In this chapter we will consider how significant variations on the violinist case affect the output cutoff argument and also consider other arguments.
Suppose that the violinist needed to be attached to you for only a moment in order to be cured of some fatal disease. However, it is impossible to separate him from you for another nine months, even though the further attachment in itself does him no good. Or assume that the one moment necessary for the violinist's life-saving attachment had the remarkable effect of making you dependent on his body for nine months if there were no forcible detachment.
If the violinist's attachment is forced on you (by a person or by natural force), and if killing him is the only way to separate the two of you, it seems to me that such a killing would be permissible. The violinist still will lose a benefit he would not have had if he had not been attached to you, although he will not gain anything from being attached to you after the first minute. He is not harmed relative to his preattachment prospects, and the losses that you seek to avoid are as great as they are in other cases.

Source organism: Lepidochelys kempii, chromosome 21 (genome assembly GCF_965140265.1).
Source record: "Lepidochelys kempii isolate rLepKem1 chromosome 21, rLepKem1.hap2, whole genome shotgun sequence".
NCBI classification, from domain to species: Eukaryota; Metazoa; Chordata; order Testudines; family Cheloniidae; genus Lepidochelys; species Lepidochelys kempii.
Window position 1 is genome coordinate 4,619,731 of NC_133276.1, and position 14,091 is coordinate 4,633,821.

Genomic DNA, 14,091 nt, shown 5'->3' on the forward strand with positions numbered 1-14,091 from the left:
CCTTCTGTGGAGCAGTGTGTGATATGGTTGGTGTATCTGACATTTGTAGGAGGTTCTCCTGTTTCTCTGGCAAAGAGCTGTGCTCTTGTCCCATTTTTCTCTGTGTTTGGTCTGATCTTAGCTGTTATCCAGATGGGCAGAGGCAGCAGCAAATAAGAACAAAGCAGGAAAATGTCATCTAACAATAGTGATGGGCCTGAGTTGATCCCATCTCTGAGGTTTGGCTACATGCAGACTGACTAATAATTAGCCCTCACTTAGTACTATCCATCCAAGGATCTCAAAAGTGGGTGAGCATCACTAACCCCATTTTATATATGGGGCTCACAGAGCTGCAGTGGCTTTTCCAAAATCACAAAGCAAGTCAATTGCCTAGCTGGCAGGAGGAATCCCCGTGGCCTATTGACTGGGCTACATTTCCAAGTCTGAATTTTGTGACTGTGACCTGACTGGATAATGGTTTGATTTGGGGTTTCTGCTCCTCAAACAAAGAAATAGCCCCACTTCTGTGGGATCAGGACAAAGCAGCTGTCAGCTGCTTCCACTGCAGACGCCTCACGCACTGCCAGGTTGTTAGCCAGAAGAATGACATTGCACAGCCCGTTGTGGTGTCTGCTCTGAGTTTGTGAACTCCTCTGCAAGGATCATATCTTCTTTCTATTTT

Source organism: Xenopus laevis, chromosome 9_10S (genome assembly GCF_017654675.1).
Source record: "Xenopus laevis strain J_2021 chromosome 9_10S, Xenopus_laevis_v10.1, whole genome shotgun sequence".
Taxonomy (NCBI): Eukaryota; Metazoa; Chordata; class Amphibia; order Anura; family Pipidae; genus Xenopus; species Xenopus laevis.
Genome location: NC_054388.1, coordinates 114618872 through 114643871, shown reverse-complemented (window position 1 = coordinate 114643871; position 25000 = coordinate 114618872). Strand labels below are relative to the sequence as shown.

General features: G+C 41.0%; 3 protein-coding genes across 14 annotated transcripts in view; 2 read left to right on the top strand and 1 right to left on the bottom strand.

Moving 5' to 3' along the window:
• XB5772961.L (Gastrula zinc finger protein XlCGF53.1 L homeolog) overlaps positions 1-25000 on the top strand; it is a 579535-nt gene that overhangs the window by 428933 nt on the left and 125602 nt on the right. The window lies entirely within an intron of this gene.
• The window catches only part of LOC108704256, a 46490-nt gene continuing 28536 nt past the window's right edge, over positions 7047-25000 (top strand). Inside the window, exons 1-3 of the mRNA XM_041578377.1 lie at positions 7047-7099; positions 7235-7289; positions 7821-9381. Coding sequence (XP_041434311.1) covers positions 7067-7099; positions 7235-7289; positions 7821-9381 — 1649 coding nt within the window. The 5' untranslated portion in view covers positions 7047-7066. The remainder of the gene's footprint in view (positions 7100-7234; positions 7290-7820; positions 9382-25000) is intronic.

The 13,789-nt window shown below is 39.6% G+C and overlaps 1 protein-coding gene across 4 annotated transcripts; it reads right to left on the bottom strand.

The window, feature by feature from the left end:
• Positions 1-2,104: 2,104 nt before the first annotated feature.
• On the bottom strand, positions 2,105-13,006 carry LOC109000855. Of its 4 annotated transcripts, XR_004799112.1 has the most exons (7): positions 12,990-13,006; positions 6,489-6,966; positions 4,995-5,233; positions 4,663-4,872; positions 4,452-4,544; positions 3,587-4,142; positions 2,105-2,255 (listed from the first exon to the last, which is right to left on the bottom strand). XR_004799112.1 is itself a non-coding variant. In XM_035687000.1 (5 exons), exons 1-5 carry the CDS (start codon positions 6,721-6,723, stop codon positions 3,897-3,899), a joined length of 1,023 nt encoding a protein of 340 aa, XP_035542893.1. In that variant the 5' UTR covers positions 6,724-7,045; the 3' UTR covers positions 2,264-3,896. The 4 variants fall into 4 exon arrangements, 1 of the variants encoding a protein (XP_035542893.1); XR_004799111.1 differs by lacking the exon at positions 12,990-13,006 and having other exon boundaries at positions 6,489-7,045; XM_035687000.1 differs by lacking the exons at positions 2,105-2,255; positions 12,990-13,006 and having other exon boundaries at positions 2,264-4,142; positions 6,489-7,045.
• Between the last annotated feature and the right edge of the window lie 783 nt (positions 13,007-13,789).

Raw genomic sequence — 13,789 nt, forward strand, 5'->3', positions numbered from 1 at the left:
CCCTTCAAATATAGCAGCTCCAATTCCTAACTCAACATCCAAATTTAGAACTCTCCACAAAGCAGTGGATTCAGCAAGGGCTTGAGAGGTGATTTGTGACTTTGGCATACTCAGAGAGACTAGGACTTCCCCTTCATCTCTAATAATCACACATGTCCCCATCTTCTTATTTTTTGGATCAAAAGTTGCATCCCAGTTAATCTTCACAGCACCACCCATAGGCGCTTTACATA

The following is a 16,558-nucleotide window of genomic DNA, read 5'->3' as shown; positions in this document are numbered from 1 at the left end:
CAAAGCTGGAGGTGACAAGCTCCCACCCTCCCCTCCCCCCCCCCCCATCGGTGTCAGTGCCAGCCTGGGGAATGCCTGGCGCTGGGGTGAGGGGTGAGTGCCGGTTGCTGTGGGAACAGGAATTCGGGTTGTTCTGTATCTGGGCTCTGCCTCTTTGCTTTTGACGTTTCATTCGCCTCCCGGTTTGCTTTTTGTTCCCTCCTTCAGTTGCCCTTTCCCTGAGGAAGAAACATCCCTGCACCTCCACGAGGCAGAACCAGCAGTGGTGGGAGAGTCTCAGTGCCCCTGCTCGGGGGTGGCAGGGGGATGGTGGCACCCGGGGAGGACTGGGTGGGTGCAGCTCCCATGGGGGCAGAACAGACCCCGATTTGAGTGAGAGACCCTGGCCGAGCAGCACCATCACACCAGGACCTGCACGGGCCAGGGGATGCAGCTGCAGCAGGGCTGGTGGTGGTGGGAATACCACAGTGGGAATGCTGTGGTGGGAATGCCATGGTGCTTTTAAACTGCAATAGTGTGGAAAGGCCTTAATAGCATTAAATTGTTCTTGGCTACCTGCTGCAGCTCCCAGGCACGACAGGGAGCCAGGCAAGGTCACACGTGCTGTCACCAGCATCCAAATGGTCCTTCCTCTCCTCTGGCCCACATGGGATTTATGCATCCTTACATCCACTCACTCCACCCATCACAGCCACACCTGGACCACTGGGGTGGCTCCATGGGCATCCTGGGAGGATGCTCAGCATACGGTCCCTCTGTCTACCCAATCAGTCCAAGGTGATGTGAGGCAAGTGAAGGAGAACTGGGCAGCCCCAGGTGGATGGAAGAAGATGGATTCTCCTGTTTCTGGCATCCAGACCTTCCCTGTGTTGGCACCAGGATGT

Your continued connection to him or his to you--a loss to you in both cases--is best seen, I believe, as an unavoidable extension of the process which occurred in the first minute that provided him with his bene